According to Rosa Brooks, a former advisor to Flournoy, Flournoy was the best person for the job, but the President not only passed her over, but gave up an opportunity to make history by naming Flournoy as the first woman to run the Pentagon.
Adding insult to injury, Obama announced that John Brennan, his counterorrism chief would take over the CIA. In reaction to the outrage, Rice and Flournoy’s names have been tossed around as possibilities to replace Tom Donilon as National Security Adviser sometime next year. We shall see.
The point here is “no girls allowed” as Brooks double-punched the issue again on the pages of Foreign Policy by laying out the case why the Obama Administration needs some desperate hormone therapy.
. @senatorshaheen on Obama’s top 4 cabinet picks all white men: “It’s disappointing.” “It’s important to have our voice at the table.”
— Andrea Mitchell (@mitchellreports) January 10, 2013
Indeed, nothing could have brought the issue more to the fore, or into the public view than a damning White House photo that appeared in the New York Times on Wednesday, taken of the White House stimulas team who posed in the Oval Office: no women present, except the very hard to discern leg of Valerie Jarrett.
What is interesting to insiders is why Obama chose to fight for a Republican man who also happens to be very unpopular with mostly Neocon Republicans and many Democrats too (although some are backing away from their initial opposition, including Barney Frank who is unashamedly campaigning for the Senate placeholder seat in Massachusetts).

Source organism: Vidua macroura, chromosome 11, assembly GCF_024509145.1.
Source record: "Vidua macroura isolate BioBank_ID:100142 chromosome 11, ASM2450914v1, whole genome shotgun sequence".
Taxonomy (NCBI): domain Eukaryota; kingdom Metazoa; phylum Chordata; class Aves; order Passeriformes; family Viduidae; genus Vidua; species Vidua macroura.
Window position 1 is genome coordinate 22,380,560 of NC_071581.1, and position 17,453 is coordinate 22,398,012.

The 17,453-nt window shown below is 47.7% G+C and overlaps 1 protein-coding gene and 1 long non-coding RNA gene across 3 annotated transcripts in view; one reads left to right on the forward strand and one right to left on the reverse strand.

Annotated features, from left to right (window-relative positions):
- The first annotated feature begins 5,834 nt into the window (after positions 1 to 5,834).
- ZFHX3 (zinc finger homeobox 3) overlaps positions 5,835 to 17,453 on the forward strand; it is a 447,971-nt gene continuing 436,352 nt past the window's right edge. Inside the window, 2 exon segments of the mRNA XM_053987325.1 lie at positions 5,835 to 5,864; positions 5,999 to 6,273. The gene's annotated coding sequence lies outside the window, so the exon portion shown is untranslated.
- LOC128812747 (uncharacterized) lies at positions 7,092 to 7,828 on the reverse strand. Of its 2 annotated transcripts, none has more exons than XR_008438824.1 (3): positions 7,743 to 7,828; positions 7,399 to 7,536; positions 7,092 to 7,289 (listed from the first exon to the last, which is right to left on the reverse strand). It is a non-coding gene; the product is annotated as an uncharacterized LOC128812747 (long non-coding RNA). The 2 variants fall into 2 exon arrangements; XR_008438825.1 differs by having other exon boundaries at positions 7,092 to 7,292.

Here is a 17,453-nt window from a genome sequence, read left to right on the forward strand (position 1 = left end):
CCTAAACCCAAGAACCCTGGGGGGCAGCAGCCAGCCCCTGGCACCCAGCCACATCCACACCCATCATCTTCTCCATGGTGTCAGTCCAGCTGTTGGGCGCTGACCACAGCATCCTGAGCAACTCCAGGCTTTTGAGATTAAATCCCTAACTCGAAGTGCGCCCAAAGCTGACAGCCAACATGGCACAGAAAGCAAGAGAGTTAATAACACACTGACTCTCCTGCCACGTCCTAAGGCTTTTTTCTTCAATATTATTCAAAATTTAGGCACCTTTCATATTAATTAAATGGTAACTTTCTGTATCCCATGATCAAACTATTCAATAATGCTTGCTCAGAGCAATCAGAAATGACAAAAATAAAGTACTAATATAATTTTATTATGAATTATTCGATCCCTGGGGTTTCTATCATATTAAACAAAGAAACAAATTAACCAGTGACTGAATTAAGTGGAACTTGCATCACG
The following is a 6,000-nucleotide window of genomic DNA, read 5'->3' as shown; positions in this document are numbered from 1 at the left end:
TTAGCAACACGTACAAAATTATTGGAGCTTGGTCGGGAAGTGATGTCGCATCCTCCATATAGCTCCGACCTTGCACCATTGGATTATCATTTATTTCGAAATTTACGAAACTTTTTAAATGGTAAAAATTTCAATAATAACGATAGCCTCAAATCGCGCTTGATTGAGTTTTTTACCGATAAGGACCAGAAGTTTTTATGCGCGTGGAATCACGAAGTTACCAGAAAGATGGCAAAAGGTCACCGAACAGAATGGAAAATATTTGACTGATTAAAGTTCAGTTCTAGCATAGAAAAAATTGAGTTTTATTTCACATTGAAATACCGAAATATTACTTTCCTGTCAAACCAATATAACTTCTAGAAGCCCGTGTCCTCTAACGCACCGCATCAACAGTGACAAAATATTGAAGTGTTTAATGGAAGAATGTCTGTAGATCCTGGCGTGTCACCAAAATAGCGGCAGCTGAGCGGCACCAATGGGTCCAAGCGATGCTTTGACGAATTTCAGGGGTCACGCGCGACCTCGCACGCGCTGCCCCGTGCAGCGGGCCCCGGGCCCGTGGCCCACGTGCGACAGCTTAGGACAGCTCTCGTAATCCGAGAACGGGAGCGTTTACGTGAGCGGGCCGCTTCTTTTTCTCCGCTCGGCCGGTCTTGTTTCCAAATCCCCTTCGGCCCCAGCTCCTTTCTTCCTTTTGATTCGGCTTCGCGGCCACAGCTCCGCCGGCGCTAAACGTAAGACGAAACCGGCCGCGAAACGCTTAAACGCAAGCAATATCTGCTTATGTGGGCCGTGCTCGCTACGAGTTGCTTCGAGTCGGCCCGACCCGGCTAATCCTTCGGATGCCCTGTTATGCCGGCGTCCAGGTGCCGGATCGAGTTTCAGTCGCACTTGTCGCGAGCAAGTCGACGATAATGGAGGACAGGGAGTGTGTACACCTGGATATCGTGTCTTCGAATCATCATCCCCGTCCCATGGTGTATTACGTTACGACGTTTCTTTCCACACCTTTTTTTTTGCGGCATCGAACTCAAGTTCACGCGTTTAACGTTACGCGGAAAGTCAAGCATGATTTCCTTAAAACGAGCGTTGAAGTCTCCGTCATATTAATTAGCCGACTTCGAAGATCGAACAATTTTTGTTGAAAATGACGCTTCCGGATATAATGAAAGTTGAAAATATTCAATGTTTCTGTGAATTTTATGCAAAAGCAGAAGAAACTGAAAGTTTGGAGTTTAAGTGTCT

But do hold your nose dear Democrats, because whatever you may think about Hagel’s national security ideas, Hagel has a terrible, if not, abysmal voting record (just ended in 2008) on civil rights issues encompassing all the traditional Democratic constituencies: women, racial equity,immigration, Latinos, LGBT, labor and environment. And not just from 15 years ago.
But none of this surprises women who work in government and politics inside the Beltway. National Journal correspondent Fawn Johnson wrote a July 2012 cover story “High Hurdles” about the formidable challenges women face inside Washington to be competitive for the top-rung power positions. Johnson interviewed a job coach who works with women who are learning the angles in how to advance inside the Beltway: